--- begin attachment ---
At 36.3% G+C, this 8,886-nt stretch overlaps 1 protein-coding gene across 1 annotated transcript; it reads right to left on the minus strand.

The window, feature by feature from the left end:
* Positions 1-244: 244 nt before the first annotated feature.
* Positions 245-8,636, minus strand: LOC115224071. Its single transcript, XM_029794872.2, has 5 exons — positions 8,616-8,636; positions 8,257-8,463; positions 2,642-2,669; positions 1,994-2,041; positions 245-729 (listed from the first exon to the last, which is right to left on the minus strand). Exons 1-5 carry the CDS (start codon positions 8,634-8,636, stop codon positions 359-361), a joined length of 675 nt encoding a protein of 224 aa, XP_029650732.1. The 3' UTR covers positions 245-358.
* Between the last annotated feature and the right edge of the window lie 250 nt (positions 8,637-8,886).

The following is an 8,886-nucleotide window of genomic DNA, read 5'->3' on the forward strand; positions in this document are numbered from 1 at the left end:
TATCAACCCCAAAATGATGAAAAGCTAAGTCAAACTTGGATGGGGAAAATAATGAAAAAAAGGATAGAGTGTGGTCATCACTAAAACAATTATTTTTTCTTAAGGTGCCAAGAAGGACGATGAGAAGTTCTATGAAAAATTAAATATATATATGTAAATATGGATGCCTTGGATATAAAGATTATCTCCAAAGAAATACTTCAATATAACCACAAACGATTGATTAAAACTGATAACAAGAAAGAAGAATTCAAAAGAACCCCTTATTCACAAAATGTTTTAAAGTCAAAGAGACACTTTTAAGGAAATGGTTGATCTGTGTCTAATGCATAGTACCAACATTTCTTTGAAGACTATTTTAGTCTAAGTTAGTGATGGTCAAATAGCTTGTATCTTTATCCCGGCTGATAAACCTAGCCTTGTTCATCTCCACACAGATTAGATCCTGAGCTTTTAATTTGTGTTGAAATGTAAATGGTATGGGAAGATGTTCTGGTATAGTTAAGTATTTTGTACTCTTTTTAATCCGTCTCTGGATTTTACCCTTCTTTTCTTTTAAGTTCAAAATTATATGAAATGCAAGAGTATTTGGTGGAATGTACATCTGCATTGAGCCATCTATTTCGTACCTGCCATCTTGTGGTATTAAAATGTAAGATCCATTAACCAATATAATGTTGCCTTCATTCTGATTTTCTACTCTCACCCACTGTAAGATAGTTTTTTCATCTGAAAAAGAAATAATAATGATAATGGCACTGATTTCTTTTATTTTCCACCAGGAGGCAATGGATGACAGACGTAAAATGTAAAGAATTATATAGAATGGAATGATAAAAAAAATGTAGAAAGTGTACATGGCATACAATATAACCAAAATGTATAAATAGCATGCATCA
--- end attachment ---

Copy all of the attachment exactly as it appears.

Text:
At 36.3% G+C, this 8,886-nt stretch overlaps 1 protein-coding gene across 1 annotated transcript; it reads right to left on the minus strand.

The window, feature by feature from the left end:
* Positions 1-244: 244 nt before the first annotated feature.
* Positions 245-8,636, minus strand: LOC115224071. Its single transcript, XM_029794872.2, has 5 exons — positions 8,616-8,636; positions 8,257-8,463; positions 2,642-2,669; positions 1,994-2,041; positions 245-729 (listed from the first exon to the last, which is right to left on the minus strand). Exons 1-5 carry the CDS (start codon positions 8,634-8,636, stop codon positions 359-361), a joined length of 675 nt encoding a protein of 224 aa, XP_029650732.1. The 3' UTR covers positions 245-358.
* Between the last annotated feature and the right edge of the window lie 250 nt (positions 8,637-8,886).

The following is an 8,886-nucleotide window of genomic DNA, read 5'->3' on the forward strand; positions in this document are numbered from 1 at the left end:
TATCAACCCCAAAATGATGAAAAGCTAAGTCAAACTTGGATGGGGAAAATAATGAAAAAAAGGATAGAGTGTGGTCATCACTAAAACAATTATTTTTTCTTAAGGTGCCAAGAAGGACGATGAGAAGTTCTATGAAAAATTAAATATATATATGTAAATATGGATGCCTTGGATATAAAGATTATCTCCAAAGAAATACTTCAATATAACCACAAACGATTGATTAAAACTGATAACAAGAAAGAAGAATTCAAAAGAACCCCTTATTCACAAAATGTTTTAAAGTCAAAGAGACACTTTTAAGGAAATGGTTGATCTGTGTCTAATGCATAGTACCAACATTTCTTTGAAGACTATTTTAGTCTAAGTTAGTGATGGTCAAATAGCTTGTATCTTTATCCCGGCTGATAAACCTAGCCTTGTTCATCTCCACACAGATTAGATCCTGAGCTTTTAATTTGTGTTGAAATGTAAATGGTATGGGAAGATGTTCTGGTATAGTTAAGTATTTTGTACTCTTTTTAATCCGTCTCTGGATTTTACCCTTCTTTTCTTTTAAGTTCAAAATTATATGAAATGCAAGAGTATTTGGTGGAATGTACATCTGCATTGAGCCATCTATTTCGTACCTGCCATCTTGTGGTATTAAAATGTAAGATCCATTAACCAATATAATGTTGCCTTCATTCTGATTTTCTACTCTCACCCACTGTAAGATAGTTTTTTCATCTGAAAAAGAAATAATAATGATAATGGCACTGATTTCTTTTATTTTCCACCAGGAGGCAATGGATGACAGACGTAAAATGTAAAGAATTATATAGAATGGAATGATAAAAAAAATGTAGAAAGTGTACATGGCATACAATATAACCAAAATGTATAAATAGCATGCATCA